A company called Research and Markets has put out a report called France Power Report 2010. I couldn’t begin to afford it – almost 600 Euros – but the description includes some interesting tidbits:
Nuclear energy is the dominant fuel in France, accounting for 38.4% of primary energy demand (PED), followed by oil at 36.2%, gas at 15.9%, coal with a 4.2% share of PED and hydro-electric power with 5.4%.
This is for all power sources, not just electricity generation – France is at about 80 percent there with nuclear energy.
The new France Power Report from the analysts forecasts that the country will account for 7.77% of power generation in developed markets by 2014, and to remain a net exporter of electricity to neighboring states. The analyst-developed power generation estimate for 2009 is 7,152 terawatt hours (TWh), representing a decrease of 4.8% over the previous year. We are forecasting a rise in regional generation to 7,745TWh between 2010 and 2014, representing an increase of 6.0%.
That decline likely speaks to the recession. France’s immediate neighbors are Spain, Italy, Germany, Switzerland, Luxembourg and Belgium, so they are presumably the beneficiaries of the nuclear halo produced by exported electricity.
If you take a look at this chart from the IEA, you can see that nuclear energy’s growth over the last 40 years in France has had two purposes: to eliminate oil based generation and lately to replace coal-fired plants – France never used coal as a primary generator because it doesn’t have an impressive domestic supply – and to keep pace as France’s electricity needs ballooned. Virtually all additional capacity added since 1977 has been contributed by the atom.
France's reliance on nuclear energy allows it to produce electricity at lower cost than other European countries.
Let’s stay international for a bit:
In an attempt to meet the country's increasing energy consumption rates, Egypt's Ministry of Electricity and Energy announced that it will open bids for its first nuclear power plant this year.
"Egypt's nuclear program is progressing steadily and we expect to start the tender before the end of the year," Minister of Electricity and Energy, Mahmoud Younes, told state-owned newspaper Al Ahram.
Nuclear advocates like to point out the fact that nuclear energy does not produce greenhouse gasses, but what about when those gasses are already working their mischief? I am not competent to say that is what is happening in Egypt, but for that country, it’s the heat that makes nuclear energy appealing.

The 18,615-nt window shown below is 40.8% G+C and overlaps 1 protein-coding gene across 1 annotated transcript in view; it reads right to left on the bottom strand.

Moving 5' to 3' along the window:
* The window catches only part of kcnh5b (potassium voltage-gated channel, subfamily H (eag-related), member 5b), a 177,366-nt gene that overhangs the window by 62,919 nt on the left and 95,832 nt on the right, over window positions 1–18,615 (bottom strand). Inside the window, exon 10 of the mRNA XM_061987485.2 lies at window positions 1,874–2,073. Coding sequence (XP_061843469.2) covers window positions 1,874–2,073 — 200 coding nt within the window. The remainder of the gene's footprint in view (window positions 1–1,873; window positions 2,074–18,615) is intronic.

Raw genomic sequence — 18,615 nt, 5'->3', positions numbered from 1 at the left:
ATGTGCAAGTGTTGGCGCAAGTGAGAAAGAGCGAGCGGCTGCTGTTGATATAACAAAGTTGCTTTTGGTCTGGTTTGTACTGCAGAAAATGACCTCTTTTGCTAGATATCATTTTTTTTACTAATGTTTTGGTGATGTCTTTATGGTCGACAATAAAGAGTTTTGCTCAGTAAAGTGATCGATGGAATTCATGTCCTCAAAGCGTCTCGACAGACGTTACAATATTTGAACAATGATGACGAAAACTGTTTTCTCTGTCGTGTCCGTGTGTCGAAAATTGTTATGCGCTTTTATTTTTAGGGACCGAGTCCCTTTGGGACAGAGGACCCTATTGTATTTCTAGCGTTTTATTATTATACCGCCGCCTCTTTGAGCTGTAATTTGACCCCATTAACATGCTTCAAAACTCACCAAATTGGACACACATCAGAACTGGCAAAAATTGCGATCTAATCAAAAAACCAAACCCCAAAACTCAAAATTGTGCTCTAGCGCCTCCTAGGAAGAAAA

The decision to develop Egypt's power and energy capabilities comes as the country is suffering from another hot summer that has the government struggling to meet increased electrical demand. Large parts of Egypt's cities and towns – including Cairo – still have to bear constant and sometimes daily power outages during June, July and August.
The government responded by dimming street lights on main roads by 50%, as well tripling electricity prices during peak hours and imposing laws forcing citizens to reduce their daily consumption.
Now, there’s a growing population there and perhaps more widespread air conditioning, so crediting electricity shortfalls solely to the heat may not be fully accurate. But it’s still a huge factor. So where nuclear energy can avoid harmful emissions – and reduce them if Egypt is able to switch off elderly coal plants - it can also provide needed electricity and a lot of it.
I’ve mentioned – maybe even harped on- Germany’s ill-advised plan to use nuclear energy to keep its greenhouse emissions down while planning to shut down the reactors when renewables are ready to take over – feh! – while taxing the reprieved nuclear plants because they do not qualify to be taxed for producing carbon, because they don’t (whew!).
There had to be fallout from this deeply hypocritical and short-sighted plan and German utility E.ON has provided it:
Utility E.ON AG Wednesday said the German government's plan to impose a tax on nuclear fuel rods could cost the company up to EUR1.5 billion in adjusted earnings before interest and taxes per year, making the operation of nuclear reactors uneconomic.
Now, it’s only fair to say that companies, like people, are loath to pay new taxes and E.ON may be maneuvering around them. Currently, the government plan is to shutter the plants in 2022, but that seems highly unlikely in the absence of an alternative.
So where might E.ON locate a compromise?
"I believe there's no doubt that in the medium term Germany can't forego zero-carbon, inexpensive nuclear power if it intends to continue to play a leadership role in Europe's climate protection effort and if the economic recovery is to continue," E.ON's [CEO Johannes] Teyssen said.
He also said the company is willing to give up some of the profits generated from longer operation of nuclear power plants.
And therein lies the other shoe, dropping.
German daily newspaper Handelsblatt earlier Wednesday reported that the four nuclear operators have proposed to the government that they pay a total of EUR30 billion in return for a 12-year extension of reactor lives. The money would be paid into a fund to promote the expansion of renewable energy generation. Both E.ON and the Finance Ministry declined to comment on the report.
And, if true, that gets E.ON and Germany to 2034, when it will be a new generation of executives and politicians. They can see where they are with renewables – I have a couple of guesses I could offer - and decide what to do then.
So, if this becomes the deal, see you in 2034!
Germany’s Biblis B nuclear plant. I’d take bets on the likelihood on nuclear energy in Germany past 2022 – even 2034 – but my heirs would probably have to collect.